Why do men have only two levels of ordination while women have to go through three levels of ordination?
There are 5 different types of ordination, 2 for men and 3 for women. Samaneri (female novice) is a lower ordination (bappajja) with 10 precepts. One who is entitled to this ordination must be old enough to be able to drive away crows off the paddy field. Later on it was fixed at a minimal age of seven. Older men sometimes also receive only lower ordination.
One who can apply for higher ordination (upasampada) must meet the minimum age requirement of 20 and have a normal physical condition. A married woman may be ordained at the age of 12 with permission from her spouse.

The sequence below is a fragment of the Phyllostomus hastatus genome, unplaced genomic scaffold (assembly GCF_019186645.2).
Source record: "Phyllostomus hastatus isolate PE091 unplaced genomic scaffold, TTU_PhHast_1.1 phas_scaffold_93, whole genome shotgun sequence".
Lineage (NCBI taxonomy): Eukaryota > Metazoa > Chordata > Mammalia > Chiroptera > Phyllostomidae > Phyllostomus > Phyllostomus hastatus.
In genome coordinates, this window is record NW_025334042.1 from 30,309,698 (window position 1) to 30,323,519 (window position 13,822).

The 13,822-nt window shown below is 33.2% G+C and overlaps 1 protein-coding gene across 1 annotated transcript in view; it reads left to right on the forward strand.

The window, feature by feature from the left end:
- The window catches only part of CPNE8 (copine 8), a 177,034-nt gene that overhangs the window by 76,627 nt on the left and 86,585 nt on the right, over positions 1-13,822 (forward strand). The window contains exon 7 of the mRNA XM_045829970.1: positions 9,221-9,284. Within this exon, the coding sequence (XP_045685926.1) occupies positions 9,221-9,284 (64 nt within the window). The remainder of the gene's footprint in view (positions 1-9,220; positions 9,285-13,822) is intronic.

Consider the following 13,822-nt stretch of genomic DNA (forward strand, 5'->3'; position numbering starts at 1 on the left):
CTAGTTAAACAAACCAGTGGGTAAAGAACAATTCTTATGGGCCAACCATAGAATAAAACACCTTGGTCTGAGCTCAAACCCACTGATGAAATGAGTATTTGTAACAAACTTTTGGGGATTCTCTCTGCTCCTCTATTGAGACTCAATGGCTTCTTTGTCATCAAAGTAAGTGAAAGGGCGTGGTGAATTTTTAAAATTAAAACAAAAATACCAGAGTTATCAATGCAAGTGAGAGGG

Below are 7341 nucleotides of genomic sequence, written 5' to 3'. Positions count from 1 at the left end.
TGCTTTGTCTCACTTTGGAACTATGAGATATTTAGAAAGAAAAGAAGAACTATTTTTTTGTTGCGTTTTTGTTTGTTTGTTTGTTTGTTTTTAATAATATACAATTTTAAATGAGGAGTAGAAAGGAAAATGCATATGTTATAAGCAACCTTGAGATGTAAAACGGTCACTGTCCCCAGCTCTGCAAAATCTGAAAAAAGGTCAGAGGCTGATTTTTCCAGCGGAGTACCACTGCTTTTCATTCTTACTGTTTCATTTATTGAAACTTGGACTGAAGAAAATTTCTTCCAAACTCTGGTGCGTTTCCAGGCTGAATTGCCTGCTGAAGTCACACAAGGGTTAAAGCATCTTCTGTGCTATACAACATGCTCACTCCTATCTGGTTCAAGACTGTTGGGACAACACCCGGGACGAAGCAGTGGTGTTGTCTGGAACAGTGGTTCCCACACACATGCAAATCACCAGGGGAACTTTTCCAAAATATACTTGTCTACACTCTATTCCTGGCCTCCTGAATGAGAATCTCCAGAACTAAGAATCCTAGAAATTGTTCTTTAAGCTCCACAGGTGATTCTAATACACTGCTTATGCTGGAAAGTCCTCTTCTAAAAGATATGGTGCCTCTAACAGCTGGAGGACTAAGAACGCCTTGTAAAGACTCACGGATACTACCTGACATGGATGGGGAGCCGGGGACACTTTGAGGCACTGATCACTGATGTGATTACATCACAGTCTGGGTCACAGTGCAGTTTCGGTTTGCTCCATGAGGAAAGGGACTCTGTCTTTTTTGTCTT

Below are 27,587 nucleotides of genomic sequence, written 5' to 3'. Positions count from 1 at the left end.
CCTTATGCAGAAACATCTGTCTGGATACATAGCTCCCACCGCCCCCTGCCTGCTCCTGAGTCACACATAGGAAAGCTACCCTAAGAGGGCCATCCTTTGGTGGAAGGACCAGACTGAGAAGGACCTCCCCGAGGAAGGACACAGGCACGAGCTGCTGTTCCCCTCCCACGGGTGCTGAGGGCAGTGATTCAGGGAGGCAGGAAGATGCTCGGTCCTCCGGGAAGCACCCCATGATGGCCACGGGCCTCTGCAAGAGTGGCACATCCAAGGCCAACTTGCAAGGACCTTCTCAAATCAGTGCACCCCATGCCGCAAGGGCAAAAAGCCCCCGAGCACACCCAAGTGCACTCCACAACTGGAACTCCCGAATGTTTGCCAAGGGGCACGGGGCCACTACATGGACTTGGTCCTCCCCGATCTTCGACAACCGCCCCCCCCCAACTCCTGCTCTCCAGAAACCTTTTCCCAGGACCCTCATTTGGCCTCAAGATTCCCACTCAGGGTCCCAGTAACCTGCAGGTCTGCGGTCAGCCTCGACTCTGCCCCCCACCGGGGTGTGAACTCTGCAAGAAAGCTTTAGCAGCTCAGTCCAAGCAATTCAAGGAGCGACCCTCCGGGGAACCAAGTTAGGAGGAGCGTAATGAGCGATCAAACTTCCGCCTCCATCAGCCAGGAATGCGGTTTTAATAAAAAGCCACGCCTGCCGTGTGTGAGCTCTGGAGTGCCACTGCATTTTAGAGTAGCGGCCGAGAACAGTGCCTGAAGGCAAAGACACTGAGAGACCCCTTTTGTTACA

For Sikkhamana, a training period was instituted later. There was a particular case of a married woman who asked for ordination without knowing that she had conceived. Her pregnancy came to light only after ordination. Hence a rule was laid down and women have to go through Sikkhamana training for two years.
During this time a sikkhamana observes 6 anudharmas which are the first six precepts in the 10 precepts for novices. However, a sikkhamana is considered having a training level higher than novice even though the latter received only six precepts. This implies that a sikkhamana is in fact a person in a preparatory stage to receive higher ordination, and during the two years training, should she transgress any one of the precepts she has to start all over again. It is required that she must meet the requirement of two continuous years of training without transgression.